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  #46  
Old 01-14-2019, 08:45 AM
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Quote:
Originally Posted by Ferox34 View Post
But PA22Rimfire, I think the Ruger Target guns come with the BX trigger, rather than the standard crappy OEM unit. And maybe you got a real decent BX, its sort of luck of the draw.


Ferox34
It is not a BX trigger but it is better than the standard OEM trigger that comes on most other 10/22's. I can live with it for now. I may switch it out at some point for a BX.
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  #47  
Old 01-14-2019, 12:25 PM
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Originally Posted by Pa22Rimfire View Post
It is not a BX trigger but it is better than the standard OEM trigger that comes on most other 10/22's. I can live with it for now. I may switch it out at some point for a BX.
Or, for slightly more money than a BX, send your OEM trigger group to Brimstone Gunsmithing for their Tier 2 trigger job. You will also get the auto-bolt release upgrade at no extra cost. You will be pleased.
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  #48  
Old 01-14-2019, 03:50 PM
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Originally Posted by 22/45 Fan View Post
Or, for slightly more money than a BX, send your OEM trigger group to Brimstone Gunsmithing for their Tier 2 trigger job. You will also get the auto-bolt release upgrade at no extra cost. You will be pleased.
Dids that about 4 years ago, and really happy with the results.
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  #49  
Old 01-14-2019, 05:14 PM
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If anyone needs OEM's I have approx. 60 in a bag When that total reaches about 100 I am gunna make that bag full into a boat anchor.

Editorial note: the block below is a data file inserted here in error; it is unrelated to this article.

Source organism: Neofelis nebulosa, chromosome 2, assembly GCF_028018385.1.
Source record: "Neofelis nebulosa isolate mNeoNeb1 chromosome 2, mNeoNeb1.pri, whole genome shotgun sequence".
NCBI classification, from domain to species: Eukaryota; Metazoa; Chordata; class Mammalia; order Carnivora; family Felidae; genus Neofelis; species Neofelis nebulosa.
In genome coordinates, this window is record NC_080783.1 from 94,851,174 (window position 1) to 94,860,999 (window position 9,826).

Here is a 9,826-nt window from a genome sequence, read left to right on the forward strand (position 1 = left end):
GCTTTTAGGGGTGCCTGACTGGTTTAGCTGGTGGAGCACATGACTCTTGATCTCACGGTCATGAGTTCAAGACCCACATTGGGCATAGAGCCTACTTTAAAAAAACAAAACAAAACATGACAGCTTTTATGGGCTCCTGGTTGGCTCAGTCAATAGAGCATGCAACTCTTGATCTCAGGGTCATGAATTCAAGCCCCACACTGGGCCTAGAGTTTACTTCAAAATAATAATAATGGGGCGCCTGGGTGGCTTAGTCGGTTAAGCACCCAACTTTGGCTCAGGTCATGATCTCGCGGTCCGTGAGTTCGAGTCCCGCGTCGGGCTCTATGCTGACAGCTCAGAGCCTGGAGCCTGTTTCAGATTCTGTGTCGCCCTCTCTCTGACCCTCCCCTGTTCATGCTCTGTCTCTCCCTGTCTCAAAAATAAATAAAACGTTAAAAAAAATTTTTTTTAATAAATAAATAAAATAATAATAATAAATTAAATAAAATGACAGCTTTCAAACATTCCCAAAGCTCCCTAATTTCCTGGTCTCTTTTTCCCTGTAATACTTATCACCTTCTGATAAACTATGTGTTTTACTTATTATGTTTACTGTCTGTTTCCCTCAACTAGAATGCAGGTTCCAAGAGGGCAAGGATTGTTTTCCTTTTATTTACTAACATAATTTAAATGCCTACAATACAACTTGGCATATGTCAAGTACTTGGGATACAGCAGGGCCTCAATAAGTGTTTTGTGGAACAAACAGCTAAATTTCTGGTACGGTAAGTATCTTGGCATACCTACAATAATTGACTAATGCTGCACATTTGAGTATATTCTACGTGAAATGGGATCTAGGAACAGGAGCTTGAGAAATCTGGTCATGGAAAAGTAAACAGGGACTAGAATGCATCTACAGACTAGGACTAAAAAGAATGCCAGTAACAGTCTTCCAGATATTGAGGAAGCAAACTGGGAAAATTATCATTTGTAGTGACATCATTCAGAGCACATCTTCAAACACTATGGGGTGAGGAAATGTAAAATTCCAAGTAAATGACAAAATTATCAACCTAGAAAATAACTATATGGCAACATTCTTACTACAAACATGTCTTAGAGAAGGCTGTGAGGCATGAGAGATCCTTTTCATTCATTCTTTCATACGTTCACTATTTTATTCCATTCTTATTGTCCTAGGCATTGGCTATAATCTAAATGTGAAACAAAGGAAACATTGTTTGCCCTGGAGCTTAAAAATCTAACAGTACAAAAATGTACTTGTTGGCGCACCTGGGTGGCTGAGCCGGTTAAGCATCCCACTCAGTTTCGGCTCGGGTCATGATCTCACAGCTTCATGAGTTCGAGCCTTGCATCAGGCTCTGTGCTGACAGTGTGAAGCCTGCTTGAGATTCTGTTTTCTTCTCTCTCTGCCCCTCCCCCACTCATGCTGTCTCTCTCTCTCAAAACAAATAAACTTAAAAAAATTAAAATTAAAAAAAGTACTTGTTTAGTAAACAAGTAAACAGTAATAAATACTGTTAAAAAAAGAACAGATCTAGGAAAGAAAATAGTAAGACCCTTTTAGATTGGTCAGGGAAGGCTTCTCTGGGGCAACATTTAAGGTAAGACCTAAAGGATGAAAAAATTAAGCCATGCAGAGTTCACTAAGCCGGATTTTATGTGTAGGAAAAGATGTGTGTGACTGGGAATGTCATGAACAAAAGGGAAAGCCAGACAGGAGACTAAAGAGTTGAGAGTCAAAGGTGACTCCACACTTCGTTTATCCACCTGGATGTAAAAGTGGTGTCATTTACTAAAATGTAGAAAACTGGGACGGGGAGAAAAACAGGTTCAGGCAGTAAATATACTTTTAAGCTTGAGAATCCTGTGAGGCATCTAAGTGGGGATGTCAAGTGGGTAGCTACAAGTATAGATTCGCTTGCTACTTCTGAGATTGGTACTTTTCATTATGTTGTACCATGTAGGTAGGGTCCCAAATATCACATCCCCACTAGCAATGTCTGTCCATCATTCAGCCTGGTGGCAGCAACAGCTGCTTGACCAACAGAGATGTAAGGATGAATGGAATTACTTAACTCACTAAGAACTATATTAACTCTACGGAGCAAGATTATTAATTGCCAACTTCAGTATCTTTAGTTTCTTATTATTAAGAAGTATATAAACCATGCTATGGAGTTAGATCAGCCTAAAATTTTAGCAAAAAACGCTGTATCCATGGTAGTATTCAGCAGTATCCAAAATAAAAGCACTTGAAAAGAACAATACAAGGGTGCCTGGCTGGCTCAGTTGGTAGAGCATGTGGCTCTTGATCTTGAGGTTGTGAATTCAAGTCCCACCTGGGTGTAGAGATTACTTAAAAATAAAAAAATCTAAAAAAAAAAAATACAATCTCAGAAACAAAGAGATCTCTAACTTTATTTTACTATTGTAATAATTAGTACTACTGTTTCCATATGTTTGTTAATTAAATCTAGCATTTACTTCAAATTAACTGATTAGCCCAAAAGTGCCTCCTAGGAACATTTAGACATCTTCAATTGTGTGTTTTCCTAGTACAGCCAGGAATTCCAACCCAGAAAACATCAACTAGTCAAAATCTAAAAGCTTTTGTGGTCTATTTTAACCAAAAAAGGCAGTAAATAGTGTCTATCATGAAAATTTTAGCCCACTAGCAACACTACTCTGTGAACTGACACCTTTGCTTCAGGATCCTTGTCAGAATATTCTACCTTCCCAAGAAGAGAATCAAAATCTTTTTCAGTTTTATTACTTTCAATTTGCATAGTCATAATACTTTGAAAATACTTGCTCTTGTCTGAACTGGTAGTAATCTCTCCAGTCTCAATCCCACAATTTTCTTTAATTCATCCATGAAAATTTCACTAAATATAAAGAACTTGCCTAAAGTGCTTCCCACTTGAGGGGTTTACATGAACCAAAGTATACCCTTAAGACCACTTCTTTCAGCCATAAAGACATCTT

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  #50  
Old 01-14-2019, 05:55 PM
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throwing away money.

Quote:
Originally Posted by Chaser View Post
If anyone needs OEM's I have approx. 60 in a bag When that total reaches about 100 I am gunna make that bag full into a boat anchor.
Plain Jane OEM trigger groups go for $30-$35 on ebay, send them to me, I'll sell 'em.
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  #51  
Old 01-14-2019, 06:51 PM
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Randy at CPC uses Nylon. If you send your gun there for a tune-up, it will come back with a nylon bolt stop. He knows more about these guns than anyone else here, so I'll go with what he likes. .
I have no doubt this guy know has forgotten more about 10/22 than I will ever know. However, I would be apprehensive about using a nylon. I'm not saying "it doesn't work" I'm saying I would be apprehensive. Especially in New England.

Nylon is a semi-crystalline polymer, and not only does it have a melt temperature, but more importantly it has a glass transition temp. This temp is when the nylon can sort of anneal itself and grow more crystals in itself which will not only cause shrinkage, but make the plastic "stronger"..."stronger" isn't necessarily a word we want to associate with this pin...we want more impact resistance.

Now the temperature at which this happens is pretty low. Depending on the nylon it can happen around 125 degrees Fahrenheit. Your receiver can get that hot. Also, cold weather will have the same effect on the strength. The strength raises (as in tensile, and flexural modulus), and the impact resistance lowers. It's not uncommon for me to shoot at 10 degrees or lower. I get the range to myself. And at those temps nylon can break.